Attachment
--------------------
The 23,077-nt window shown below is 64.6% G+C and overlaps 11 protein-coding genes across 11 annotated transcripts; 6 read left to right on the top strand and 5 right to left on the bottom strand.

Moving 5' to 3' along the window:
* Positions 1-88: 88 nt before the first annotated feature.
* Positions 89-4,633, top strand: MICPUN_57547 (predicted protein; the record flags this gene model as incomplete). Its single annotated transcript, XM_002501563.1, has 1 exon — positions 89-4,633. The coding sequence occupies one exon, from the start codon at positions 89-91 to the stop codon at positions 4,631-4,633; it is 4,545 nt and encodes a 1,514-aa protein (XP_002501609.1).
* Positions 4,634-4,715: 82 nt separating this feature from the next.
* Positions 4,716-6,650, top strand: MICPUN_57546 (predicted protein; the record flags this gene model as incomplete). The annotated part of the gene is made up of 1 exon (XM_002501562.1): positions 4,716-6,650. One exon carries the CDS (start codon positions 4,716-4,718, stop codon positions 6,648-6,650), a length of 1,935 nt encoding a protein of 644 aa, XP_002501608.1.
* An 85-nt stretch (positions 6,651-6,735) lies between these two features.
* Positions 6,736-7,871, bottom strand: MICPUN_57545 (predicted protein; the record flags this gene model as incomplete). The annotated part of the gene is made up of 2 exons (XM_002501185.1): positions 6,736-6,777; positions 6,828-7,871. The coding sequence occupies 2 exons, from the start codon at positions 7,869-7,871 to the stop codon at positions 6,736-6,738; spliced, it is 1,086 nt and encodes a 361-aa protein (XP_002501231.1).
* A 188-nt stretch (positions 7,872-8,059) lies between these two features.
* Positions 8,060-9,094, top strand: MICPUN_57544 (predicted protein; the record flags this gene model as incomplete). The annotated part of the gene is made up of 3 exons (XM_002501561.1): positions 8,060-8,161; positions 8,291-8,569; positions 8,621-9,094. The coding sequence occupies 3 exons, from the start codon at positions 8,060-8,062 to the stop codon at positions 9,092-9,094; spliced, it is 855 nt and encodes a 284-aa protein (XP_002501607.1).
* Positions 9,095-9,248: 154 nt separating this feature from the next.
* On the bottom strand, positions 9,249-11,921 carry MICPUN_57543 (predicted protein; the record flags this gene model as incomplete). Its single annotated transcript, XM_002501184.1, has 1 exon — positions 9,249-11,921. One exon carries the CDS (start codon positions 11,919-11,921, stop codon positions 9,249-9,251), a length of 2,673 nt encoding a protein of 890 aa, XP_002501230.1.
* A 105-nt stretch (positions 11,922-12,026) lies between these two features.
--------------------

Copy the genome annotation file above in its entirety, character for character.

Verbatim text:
The 23,077-nt window shown below is 64.6% G+C and overlaps 11 protein-coding genes across 11 annotated transcripts; 6 read left to right on the top strand and 5 right to left on the bottom strand.

Moving 5' to 3' along the window:
* Positions 1-88: 88 nt before the first annotated feature.
* Positions 89-4,633, top strand: MICPUN_57547 (predicted protein; the record flags this gene model as incomplete). Its single annotated transcript, XM_002501563.1, has 1 exon — positions 89-4,633. The coding sequence occupies one exon, from the start codon at positions 89-91 to the stop codon at positions 4,631-4,633; it is 4,545 nt and encodes a 1,514-aa protein (XP_002501609.1).
* Positions 4,634-4,715: 82 nt separating this feature from the next.
* Positions 4,716-6,650, top strand: MICPUN_57546 (predicted protein; the record flags this gene model as incomplete). The annotated part of the gene is made up of 1 exon (XM_002501562.1): positions 4,716-6,650. One exon carries the CDS (start codon positions 4,716-4,718, stop codon positions 6,648-6,650), a length of 1,935 nt encoding a protein of 644 aa, XP_002501608.1.
* An 85-nt stretch (positions 6,651-6,735) lies between these two features.
* Positions 6,736-7,871, bottom strand: MICPUN_57545 (predicted protein; the record flags this gene model as incomplete). The annotated part of the gene is made up of 2 exons (XM_002501185.1): positions 6,736-6,777; positions 6,828-7,871. The coding sequence occupies 2 exons, from the start codon at positions 7,869-7,871 to the stop codon at positions 6,736-6,738; spliced, it is 1,086 nt and encodes a 361-aa protein (XP_002501231.1).
* A 188-nt stretch (positions 7,872-8,059) lies between these two features.
* Positions 8,060-9,094, top strand: MICPUN_57544 (predicted protein; the record flags this gene model as incomplete). The annotated part of the gene is made up of 3 exons (XM_002501561.1): positions 8,060-8,161; positions 8,291-8,569; positions 8,621-9,094. The coding sequence occupies 3 exons, from the start codon at positions 8,060-8,062 to the stop codon at positions 9,092-9,094; spliced, it is 855 nt and encodes a 284-aa protein (XP_002501607.1).
* Positions 9,095-9,248: 154 nt separating this feature from the next.
* On the bottom strand, positions 9,249-11,921 carry MICPUN_57543 (predicted protein; the record flags this gene model as incomplete). Its single annotated transcript, XM_002501184.1, has 1 exon — positions 9,249-11,921. One exon carries the CDS (start codon positions 11,919-11,921, stop codon positions 9,249-9,251), a length of 2,673 nt encoding a protein of 890 aa, XP_002501230.1.
* A 105-nt stretch (positions 11,922-12,026) lies between these two features.